Amy Alkon drags people, kicking, screaming, and laughing, out of their misery with her behavioral science-based advice column, which runs in about 100 newspapers.
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Wuss It Good For Her?
I've been on three dates with a gorgeous, funny, kind, and successful woman. Two weeks ago, we met for drinks with a group of my friends, and a guy in our crowd who's in the habit of saying crass things showed up. He ended up insulting her by making a rude, totally vulgar sexual remark about her. He was trying to be funny, but I could see she was offended. I was so taken aback that I didn't say anything. Shortly afterward, she said that she had to leave. I walked her out and apologized for him, and I have since apologized by email and in three voicemails. I've tried to set up another date so I can apologize in person, but she keeps getting off the phone really quickly. Would sending flowers to her work be appreciated or seem creepy?
— Friend's Foot In My Mouth
Life sometimes presents you with a chance to show a woman what you're made of, like when some creep aggressively disrespects her in your presence. Your response — staring into your beer — told this woman a lot about you, like that you're the sort of boyfriend who would take her camping and, upon hearing a bear crashing through the woods, tuck a hot dog in her pocket and shove her out of the tent.
If your initial response wasn't enough to make her never want to see you again, you probably sealed your romantic doom by taking immediate inaction in the wake of your inaction. Sure, you did say you were sorry and email her that you were sorry and leave her multiple voicemails saying that you were sorry and then flap your lips some more and try to ask her out to say you're sorry in person. Unfortunately, there's a difference between a meaningful apology and regret-flavored borderline stalking.
Sending flowers — immediately — might have been wise, as a number of studies find that people are more likely to be forgiven, even for serious transgressions, if their apology is accompanied by a gift, which says that they value the person they hurt enough to invest in repairing the relationship. But no amount of flora will solve what I suspect is the real problem here: She probably now sees you as a passive wimp who responds to even a minor challenge by folding like a sheet of typing paper. (If you have a favorite blood sport, it's probably crocheting.)
You didn't have to challenge the guy to a parking lot duel. You just needed to say something — perhaps just a stern, "Dude, you're really out of line." Even women who can defend themselves just fine want a man who'll stand up for them. Being a stand-up guy comes not out of memorizing a list of the right things to do but from becoming a person who can't help but do them. This, in turn, comes out of personal standards for courage, generosity, fairness, and integrity. Of course, in order to assert these standards, you'll need self-respect. If that's a problem area for you, pick up "The Assertiveness Workbook," by Dr. Randy J. Paterson, and "No More Mr. Nice Guy," by Dr. Robert Glover. Put in a year manning up, and if happy hour again becomes insulting hour, you'll take action — and it won't be scurrying to the nearest florist to ask, "Excuse me, but which color roses say I'm a man who will rise to the occasion instead of hiding under the table?"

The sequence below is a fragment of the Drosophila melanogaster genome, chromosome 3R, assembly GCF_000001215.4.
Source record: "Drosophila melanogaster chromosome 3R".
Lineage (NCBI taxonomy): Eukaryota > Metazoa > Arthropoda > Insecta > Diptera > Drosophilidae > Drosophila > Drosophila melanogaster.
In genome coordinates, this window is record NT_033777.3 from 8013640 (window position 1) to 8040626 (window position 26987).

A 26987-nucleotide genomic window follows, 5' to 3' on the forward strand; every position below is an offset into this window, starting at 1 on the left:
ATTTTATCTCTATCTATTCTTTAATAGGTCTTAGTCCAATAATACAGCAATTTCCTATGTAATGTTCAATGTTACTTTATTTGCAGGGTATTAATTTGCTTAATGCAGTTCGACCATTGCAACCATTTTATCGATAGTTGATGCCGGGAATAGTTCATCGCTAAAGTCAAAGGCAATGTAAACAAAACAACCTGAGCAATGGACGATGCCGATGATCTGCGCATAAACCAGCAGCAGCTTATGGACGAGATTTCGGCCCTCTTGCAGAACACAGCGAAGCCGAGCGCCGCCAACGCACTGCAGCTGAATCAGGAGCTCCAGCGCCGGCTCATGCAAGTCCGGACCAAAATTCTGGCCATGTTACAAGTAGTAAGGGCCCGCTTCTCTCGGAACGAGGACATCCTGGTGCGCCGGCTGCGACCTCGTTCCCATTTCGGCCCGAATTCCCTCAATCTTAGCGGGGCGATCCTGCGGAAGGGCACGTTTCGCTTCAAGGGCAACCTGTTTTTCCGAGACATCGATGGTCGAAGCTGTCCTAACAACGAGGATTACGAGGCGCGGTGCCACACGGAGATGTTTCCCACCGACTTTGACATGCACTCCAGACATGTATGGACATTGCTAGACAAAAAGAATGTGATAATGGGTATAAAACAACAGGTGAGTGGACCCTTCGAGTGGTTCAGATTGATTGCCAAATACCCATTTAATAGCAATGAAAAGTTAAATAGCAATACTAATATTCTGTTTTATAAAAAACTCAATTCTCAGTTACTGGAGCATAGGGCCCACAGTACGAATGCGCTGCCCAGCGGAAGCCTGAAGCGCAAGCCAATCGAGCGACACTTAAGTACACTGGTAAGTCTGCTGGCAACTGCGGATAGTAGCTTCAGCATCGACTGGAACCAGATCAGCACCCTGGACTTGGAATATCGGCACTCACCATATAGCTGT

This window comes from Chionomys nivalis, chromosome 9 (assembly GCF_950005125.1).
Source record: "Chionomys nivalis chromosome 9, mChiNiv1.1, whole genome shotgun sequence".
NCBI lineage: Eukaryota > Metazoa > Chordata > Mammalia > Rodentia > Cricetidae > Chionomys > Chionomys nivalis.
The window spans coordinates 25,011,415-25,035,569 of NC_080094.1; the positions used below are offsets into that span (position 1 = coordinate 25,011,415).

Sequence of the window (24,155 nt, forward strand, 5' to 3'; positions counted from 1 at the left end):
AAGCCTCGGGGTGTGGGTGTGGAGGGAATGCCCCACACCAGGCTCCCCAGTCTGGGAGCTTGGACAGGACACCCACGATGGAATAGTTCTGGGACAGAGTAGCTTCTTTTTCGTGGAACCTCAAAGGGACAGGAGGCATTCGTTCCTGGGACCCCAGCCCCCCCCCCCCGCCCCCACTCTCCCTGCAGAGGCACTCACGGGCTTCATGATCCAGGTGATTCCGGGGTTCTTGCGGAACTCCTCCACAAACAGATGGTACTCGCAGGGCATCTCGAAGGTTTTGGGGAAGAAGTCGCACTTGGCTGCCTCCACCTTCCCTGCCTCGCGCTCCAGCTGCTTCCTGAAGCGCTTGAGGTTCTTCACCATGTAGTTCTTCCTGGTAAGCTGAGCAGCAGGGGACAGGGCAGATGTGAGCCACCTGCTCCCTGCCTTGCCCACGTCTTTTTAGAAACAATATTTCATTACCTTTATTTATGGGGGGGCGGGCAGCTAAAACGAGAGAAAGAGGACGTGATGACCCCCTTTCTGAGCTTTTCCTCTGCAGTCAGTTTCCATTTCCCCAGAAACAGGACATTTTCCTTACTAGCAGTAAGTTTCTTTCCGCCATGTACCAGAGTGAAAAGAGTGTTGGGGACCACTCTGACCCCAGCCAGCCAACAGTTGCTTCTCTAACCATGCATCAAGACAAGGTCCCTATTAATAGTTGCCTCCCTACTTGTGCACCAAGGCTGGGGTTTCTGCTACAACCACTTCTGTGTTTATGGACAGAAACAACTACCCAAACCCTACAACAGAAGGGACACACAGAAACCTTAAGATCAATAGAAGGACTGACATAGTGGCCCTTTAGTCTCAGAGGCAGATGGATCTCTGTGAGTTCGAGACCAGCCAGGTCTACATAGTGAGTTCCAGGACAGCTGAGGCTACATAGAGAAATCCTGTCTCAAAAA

I'm an accomplished, caring, sensitive, and funny guy. I do well talking to women in social situations where I've had time to warm up. I'm not great at approaching women on the street. How can I increase my street-side "swagger"?
The stride itself — that wide-legged rolling gait — isn't hard to adopt. Just pop a sleeping gerbil in your underwear. But you're probably talking about the street meaning of swagger: self-assured cool. That's a way of being that you can't just throw on like a sweatshirt. Guys who try to put it on usually end up coming off cartoonishly cocky. Sometimes what's most endearing about people are the small ways they aren't totally put together, especially if they're gutsy enough to put themselves out there, flaws and all. So maybe talk to compelling women you see on the street — a tough audience for any guy — but do it as you, not with your best imitation of Jay-Z. And accept that your natural hunting ground is probably your local coffeehouse, where you won't have to charm a woman before the light changes and she won't immediately suspect that what you're really saying is, "Hi, I'm a purse snatcher, and I was wondering if I could distract you with some small talk while I root around for your wallet."
It's Amy Alkon's Advice Goddess Radio — "Nerd your way to a better life!" with the best brains in science solving your love, dating sex, and relationship problems. Listen live every Sunday — http://www.blogtalkradio.com/amyalkon/ — 7-8 p.m. PT, 10-11 p.m. ET, or download the podcast at the link. Call-in during the show: 347-326-9761 (NYC area code).
Advice Goddess Radio: Dr. Sally Satel on the neuroscience of addiction and personal responsibility.
(c)2013, Amy Alkon, all rights reserved. Got a problem? Write Amy Alkon, 171 Pier Ave, #280, Santa Monica, CA 90405, or e-mail AdviceAmy@aol.com (advicegoddess.com). Weekly radio show: blogtalkradio.com/amyalkon
Read Amy Alkon's book: "I SEE RUDE PEOPLE: One woman's battle to beat some manners into impolite society" (McGraw-Hill, $16.95).